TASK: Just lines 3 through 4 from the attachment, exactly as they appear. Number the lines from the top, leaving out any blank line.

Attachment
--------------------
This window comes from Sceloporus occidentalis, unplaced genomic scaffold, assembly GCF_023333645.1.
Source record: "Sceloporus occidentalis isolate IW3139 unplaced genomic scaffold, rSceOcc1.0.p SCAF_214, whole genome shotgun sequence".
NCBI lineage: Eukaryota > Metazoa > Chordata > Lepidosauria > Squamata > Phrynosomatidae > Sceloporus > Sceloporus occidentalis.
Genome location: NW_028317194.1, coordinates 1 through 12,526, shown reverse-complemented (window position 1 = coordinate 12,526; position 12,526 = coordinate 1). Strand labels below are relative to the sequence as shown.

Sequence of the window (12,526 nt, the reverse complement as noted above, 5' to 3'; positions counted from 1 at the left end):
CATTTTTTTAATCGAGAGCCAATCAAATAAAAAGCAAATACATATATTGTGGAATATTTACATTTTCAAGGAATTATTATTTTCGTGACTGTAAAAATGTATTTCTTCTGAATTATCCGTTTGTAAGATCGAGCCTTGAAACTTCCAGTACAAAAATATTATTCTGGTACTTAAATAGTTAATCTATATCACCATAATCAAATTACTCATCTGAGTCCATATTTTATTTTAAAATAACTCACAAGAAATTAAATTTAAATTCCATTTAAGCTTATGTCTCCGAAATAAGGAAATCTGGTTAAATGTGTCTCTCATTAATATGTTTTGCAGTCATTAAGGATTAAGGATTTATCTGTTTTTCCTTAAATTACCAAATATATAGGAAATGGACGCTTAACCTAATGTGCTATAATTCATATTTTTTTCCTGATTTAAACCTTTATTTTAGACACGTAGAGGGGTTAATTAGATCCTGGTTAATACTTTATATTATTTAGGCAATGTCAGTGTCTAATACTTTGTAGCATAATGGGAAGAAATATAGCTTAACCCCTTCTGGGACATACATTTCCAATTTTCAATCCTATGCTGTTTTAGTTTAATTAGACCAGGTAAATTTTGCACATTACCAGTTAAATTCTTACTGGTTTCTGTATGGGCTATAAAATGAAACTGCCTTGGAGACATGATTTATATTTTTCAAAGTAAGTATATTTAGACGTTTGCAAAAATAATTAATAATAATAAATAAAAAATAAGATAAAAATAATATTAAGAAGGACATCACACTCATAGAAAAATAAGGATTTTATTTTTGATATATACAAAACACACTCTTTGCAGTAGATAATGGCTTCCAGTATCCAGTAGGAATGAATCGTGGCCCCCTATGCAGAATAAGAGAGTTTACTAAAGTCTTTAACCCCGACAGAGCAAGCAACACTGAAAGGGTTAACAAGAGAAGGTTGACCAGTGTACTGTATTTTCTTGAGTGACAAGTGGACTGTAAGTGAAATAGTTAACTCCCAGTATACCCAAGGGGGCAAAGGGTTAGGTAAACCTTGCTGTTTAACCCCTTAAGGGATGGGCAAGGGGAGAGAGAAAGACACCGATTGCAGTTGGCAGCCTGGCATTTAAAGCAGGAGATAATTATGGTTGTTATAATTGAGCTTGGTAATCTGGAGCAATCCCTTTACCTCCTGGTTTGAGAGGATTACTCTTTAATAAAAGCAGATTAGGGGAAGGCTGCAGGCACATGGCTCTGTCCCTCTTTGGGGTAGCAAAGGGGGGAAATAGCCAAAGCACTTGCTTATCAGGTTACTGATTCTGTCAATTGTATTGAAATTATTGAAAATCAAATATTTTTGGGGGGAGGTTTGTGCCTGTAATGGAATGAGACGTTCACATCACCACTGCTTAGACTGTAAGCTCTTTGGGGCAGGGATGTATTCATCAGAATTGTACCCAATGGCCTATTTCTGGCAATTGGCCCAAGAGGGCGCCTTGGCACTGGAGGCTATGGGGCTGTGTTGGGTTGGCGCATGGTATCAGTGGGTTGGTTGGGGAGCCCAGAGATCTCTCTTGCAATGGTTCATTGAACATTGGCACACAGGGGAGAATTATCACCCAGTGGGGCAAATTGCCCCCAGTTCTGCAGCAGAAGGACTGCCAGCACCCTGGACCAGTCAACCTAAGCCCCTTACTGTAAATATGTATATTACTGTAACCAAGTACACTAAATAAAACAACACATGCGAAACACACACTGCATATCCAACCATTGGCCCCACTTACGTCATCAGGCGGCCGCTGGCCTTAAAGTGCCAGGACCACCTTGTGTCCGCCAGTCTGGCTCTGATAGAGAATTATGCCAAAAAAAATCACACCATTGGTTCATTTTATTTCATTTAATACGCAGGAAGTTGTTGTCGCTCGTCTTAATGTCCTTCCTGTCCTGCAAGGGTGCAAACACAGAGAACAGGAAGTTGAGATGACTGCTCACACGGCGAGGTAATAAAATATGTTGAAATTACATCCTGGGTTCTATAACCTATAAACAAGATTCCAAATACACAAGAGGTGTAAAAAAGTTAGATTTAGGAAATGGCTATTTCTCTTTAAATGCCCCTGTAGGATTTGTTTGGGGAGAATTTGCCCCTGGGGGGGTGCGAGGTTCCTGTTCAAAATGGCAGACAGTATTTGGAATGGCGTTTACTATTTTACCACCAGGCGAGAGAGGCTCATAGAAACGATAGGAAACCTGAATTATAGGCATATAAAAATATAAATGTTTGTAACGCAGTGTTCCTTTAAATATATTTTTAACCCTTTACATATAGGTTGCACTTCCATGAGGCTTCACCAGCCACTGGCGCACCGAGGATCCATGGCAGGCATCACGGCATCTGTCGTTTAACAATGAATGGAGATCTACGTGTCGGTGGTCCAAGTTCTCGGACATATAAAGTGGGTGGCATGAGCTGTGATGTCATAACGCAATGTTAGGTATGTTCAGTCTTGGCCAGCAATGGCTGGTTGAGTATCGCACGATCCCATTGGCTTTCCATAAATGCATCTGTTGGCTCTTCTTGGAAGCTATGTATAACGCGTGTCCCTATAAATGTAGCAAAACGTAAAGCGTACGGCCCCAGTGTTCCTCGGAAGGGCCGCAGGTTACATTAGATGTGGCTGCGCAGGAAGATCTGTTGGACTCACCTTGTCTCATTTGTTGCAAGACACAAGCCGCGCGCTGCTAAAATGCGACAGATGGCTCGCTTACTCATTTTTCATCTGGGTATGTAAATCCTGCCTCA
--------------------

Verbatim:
NCBI lineage: Eukaryota > Metazoa > Chordata > Lepidosauria > Squamata > Phrynosomatidae > Sceloporus > Sceloporus occidentalis.
Genome location: NW_028317194.1, coordinates 1 through 12,526, shown reverse-complemented (window position 1 = coordinate 12,526; position 12,526 = coordinate 1). Strand labels below are relative to the sequence as shown.